suggestion: use lazy pattern matching for Monoid instances of tuples

Petr Pudlák petr.mvd at
Mon Aug 19 16:47:02 CEST 2013

Just to be sure that I understand it correctly: If I take foldMap as the 
basis and I run it on a binary tree with First/Last monoids, I get both 
result in O(depth). But if I take foldl or foldr as the basis, either 
searching for the first or for the last element will take O(size), am I 

Dne 08/19/2013 04:14 PM, Edward Kmett napsal(a):
> With foldMap one can have structures that get to explicitly reuse 
> previous intermediate results.
> e.g. 
> gives you a list with a more efficient fold by using LZ78 to identify 
> sharing with earlier parts of the list.
> With foldr you can't exploit such regularity as you can merely append 
> one element at a time.
> Less drastically, with foldMap, you can binary search a tree structure 
> if the foldMap preserves the original associativity of the structure.
> The lens package uses this to navigate to keys in a Zipper over a Map 
> to a given key in O(log n) time borrowing the asymptotics from the 
> balance of the underlying structure.
> In my current work I'm using "sequence-algebras" and "sequence-trees" 
> to exploit even more structure than foldMap gives me.
> I'll probably write up an article at some point soon on the School of 
> Haskell.
> -Edward
> On Mon, Aug 19, 2013 at 9:31 AM, Petr Pudlák <petr.mvd at 
> <mailto:petr.mvd at>> wrote:
>     This is exactly how I run into the Monoid problem. My original
>     `foldr` version works fine, but when I saw this Gabriel's post:
>     the monoid variant looked cleaner and nicer so I wanted to
>     redesign my idea using monoids as well. And that was precisely
>     when I realized that (,) isn't lazy enough.
>     Could you elaborate a bit when/how the asymptotic difference occurs?
>       Best regards,
>       Petr
>     Dne 08/19/2013 02:03 PM, Edward Kmett napsal(a):
>>     If you are looking into a tackling lazy foldr, I'd recommend also
>>     including or considering using foldMap as a basis. It can make an
>>     asymptotic difference for some folds. I sent Gabriel a version in
>>     that style. I'll dig up a copy and send it your way as well.
>>     -Edward
>>     On Mon, Aug 19, 2013 at 3:29 AM, Petr Pudlák <petr.mvd at
>>     <mailto:petr.mvd at>> wrote:
>>         Thank you all for the responses.
>>         Edward's objection is very serious, I didn't think of it.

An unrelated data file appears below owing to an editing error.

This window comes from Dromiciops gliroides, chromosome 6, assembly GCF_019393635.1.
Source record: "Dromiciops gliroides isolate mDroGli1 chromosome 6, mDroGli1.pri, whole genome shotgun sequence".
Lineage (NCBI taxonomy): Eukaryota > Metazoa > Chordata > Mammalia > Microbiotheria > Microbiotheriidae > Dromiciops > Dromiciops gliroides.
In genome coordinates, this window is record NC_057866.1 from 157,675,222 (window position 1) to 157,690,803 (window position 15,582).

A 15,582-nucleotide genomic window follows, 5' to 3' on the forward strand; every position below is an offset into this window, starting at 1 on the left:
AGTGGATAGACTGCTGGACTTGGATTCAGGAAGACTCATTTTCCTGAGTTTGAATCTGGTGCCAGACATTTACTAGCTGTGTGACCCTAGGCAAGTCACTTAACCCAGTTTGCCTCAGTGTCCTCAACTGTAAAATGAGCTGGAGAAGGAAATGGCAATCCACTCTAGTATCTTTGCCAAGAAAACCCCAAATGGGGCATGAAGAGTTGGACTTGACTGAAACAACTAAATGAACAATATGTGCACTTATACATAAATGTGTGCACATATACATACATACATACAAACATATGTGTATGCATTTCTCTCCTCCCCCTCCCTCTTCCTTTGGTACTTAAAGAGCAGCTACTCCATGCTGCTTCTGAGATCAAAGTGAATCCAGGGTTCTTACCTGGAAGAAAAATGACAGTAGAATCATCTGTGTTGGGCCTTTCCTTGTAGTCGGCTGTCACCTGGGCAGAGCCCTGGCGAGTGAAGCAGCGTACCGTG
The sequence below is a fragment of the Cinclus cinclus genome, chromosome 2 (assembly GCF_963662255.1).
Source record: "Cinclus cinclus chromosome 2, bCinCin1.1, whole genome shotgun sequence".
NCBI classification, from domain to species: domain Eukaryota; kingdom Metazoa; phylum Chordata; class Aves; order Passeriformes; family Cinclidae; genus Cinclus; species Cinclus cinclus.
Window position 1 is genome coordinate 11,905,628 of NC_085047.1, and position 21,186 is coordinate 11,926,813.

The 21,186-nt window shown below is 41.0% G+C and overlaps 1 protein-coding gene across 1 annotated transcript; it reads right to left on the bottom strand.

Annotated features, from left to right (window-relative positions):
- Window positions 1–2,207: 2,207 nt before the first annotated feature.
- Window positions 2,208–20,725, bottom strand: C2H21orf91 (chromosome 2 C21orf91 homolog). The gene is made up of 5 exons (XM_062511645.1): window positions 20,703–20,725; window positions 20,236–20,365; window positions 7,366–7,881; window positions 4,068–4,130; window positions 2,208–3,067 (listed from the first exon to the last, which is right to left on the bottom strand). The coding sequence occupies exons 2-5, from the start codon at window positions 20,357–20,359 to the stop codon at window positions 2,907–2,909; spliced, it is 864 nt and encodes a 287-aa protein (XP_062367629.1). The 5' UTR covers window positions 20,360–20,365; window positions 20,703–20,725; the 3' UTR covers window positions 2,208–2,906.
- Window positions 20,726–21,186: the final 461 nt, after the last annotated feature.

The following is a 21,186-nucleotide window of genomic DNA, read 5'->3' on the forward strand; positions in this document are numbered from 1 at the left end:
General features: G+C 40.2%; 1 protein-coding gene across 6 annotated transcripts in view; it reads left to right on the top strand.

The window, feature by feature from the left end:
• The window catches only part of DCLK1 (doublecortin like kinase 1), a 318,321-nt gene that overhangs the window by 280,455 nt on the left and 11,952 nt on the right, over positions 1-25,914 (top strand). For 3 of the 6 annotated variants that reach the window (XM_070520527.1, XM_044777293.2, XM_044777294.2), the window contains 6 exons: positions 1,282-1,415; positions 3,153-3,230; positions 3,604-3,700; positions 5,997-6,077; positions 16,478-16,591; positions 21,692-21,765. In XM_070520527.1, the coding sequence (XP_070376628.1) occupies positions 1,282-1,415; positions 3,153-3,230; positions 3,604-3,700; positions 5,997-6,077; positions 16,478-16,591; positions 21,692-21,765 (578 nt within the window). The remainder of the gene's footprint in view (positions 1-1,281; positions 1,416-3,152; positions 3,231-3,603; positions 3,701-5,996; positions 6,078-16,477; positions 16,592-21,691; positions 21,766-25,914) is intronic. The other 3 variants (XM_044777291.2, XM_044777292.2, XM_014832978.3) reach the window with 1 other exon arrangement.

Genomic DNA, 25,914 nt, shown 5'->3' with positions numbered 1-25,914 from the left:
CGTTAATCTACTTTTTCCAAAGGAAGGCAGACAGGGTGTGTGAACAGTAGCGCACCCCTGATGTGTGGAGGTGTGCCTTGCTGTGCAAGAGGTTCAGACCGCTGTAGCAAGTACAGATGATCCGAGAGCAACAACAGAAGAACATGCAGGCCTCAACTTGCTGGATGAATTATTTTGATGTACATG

>>         Because of it I retract the proposal, this would indeed
>>         create big problems. (I just wish someone invents an oracle
>>         strictness analyzer...)
>>         Instead, as suggested, I'll make a package with `newtype`
>>         wrappers for tuples that will provide the extra-lazy monoid
>>         semantics. Any ideas for what other type classes except
>>         `Monoid` (and `Semigroup`) could be included? Or perhaps even
>>         other data types except tuples?
>>         Dne 08/18/2013 11:21 PM, Gabriel Gonzalez napsal(a):
>>>         I'm guessing this proposal is related to this Stack Overflow
>>>         answer you gave:
>>>         Note that your solution is very similar to the solution in
>>>         the `foldl` package I just released (also based off of the
>>>         same blog post you got your solution from).  The key
>>>         differences are that:
>>>         * The `foldl` solution is for left folds and uses a strict
>>>         tuple internally to prevent space leaks
>>>         * Your solution is for right folds and uses an extra-lazy
>>>         tuple internally to promote laziness
>>>         This suggests to me that it would be better to keep this
>>>         extra-lazy tuple as an internal implementation detail of a
>>>         right-fold package that would be the lazy analogy of
>>>         `foldl`, rather than modifying the standard Haskell tuple.
>>         Yes, this is how I encountered the problem. If I have time
>>         I'll make a mirror package `foldr` based on extra-lazy
>>         tuples. (Or perhaps we could merge the ideas into a single
>>         package.)
>>           Best regards,
>>           Petr

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